Let’s start with a question:
To make your point effectively, should your communication be:
a) short and sweet
– or –
b) lengthy and in-depth?
Professional communications are any medium used to communicate at work.
Presentations, reports, emails.
Imagine you’re running a fish and chip shop in your favourite seaside town.
You proudly post the following sign outside your shop:
“Fresh fish sold here daily”
Your local council charges by the word for these signs.
However, business is good and the customers keep coming in.
You face a dilemma:
Save money by getting rid of unnecessary words – but risk losing business as a result.
Common sense suggests the words ‘sold’, ‘here’ and ‘daily’ are surplus to requirement.
The sign could read ‘fresh fish’.
Or you could get rid of the sign completely.
Rely on repeat business, word of mouth.
The smell of fish and chips wafting down the high street.
We all face a fresh fish dilemma in or corporate communication.
When making a presentation, do we show 50 slides – our workings in the margin?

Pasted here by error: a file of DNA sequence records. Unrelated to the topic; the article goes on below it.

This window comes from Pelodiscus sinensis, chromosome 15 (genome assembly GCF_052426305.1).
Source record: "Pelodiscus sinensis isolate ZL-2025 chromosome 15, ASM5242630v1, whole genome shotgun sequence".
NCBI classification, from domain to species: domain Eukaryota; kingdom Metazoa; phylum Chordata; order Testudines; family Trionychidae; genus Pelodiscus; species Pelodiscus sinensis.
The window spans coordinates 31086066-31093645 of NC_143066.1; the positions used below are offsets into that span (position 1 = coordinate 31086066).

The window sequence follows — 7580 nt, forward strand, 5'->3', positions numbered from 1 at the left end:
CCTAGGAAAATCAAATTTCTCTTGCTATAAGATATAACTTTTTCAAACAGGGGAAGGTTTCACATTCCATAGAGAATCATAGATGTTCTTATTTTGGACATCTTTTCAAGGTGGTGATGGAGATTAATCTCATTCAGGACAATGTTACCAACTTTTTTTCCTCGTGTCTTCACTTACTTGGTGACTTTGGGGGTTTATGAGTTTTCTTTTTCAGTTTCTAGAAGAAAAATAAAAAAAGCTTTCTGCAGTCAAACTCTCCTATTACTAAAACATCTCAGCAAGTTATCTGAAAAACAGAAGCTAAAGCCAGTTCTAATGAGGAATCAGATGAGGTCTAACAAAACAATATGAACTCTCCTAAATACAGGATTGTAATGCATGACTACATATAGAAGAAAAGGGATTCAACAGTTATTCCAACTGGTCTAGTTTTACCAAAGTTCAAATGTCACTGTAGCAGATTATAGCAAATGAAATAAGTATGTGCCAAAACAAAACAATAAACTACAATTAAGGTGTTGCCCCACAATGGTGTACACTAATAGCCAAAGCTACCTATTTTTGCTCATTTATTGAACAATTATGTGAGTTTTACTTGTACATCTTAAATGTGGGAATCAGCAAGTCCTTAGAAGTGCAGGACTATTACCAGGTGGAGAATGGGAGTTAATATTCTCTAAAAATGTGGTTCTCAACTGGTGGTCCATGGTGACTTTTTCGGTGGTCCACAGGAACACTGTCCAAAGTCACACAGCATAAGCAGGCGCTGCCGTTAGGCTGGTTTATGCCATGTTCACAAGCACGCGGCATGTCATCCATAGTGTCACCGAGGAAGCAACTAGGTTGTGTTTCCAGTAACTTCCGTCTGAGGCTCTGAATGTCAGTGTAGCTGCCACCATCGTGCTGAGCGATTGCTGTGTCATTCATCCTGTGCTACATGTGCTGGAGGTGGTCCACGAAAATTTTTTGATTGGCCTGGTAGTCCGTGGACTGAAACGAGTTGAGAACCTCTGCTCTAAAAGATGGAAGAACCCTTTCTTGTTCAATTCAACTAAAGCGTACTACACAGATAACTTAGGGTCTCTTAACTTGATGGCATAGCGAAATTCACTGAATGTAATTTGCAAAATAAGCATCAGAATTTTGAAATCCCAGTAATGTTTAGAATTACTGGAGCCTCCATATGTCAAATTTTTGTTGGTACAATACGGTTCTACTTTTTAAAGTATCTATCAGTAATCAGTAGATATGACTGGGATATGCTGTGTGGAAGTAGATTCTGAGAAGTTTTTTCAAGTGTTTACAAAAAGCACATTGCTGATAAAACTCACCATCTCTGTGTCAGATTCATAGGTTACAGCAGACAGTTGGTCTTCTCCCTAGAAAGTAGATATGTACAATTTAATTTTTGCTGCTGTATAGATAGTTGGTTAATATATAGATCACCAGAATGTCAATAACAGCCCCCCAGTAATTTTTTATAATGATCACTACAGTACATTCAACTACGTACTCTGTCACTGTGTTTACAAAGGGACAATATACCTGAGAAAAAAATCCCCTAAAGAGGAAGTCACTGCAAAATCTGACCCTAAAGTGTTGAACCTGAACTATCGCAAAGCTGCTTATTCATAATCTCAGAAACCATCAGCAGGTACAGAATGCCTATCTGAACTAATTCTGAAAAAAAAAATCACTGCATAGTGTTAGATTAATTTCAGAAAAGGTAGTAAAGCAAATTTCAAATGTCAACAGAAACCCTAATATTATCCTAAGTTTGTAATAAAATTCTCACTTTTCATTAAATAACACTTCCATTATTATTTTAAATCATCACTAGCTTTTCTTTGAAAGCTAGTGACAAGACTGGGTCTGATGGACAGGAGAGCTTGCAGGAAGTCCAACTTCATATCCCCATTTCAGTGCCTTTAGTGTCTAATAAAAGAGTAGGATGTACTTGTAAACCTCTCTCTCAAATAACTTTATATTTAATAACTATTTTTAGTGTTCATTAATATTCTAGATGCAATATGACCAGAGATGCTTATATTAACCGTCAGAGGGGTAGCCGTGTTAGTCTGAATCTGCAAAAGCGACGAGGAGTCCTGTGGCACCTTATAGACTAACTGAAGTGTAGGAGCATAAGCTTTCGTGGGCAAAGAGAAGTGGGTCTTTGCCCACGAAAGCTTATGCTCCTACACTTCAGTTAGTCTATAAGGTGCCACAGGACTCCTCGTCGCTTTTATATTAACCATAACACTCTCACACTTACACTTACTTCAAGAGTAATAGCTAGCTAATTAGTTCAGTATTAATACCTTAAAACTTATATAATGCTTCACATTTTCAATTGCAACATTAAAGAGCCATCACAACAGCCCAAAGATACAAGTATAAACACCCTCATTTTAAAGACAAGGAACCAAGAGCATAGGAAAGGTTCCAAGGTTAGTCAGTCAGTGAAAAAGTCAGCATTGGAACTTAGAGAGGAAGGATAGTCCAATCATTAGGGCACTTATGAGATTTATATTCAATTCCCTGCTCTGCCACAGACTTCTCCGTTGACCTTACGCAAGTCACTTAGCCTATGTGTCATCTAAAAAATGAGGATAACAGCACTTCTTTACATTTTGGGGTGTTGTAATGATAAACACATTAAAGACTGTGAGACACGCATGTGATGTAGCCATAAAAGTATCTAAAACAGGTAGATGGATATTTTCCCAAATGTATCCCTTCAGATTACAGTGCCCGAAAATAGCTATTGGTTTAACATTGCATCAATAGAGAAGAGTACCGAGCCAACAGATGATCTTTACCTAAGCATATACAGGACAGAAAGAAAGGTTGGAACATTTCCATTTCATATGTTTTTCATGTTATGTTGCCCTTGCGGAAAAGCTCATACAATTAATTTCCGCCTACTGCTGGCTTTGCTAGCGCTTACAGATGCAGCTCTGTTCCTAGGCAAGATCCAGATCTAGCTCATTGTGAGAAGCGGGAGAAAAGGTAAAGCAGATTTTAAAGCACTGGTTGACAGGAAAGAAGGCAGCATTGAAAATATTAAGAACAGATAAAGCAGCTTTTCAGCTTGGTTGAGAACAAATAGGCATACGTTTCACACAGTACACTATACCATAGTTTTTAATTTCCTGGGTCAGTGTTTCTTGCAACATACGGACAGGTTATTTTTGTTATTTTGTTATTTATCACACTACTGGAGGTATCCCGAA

Or slim it down to five?
When speaking to the media, do we wax lyrical about our the design of a new product?
Or tell people how it will help them and where they can buy it?
When writing an email, do we cover our backsides by explaining our decision?
Or back ourselves to simply tell people what we’ve decided?
Our answer is simple.
When it comes to professional communications, people appreciate brevity.
In all its forms.
Consider how many times you’ve sat in the audience of a presentation and thought:
“This is going on too long”.
Versus how many times you’ve thought:
“I wish that went on longer”.
Many versus few, I would hazard.
On the rare occasion, you have wanted more I expect you sought it by:
So the next time you wonder: “how long should it be?”
The answer is: as short as possible.
Or remove the sign completely.
Andrew McFarlan is the Managing Director of Pink Elephant Communications in Glasgow.
You can view his full profile here.
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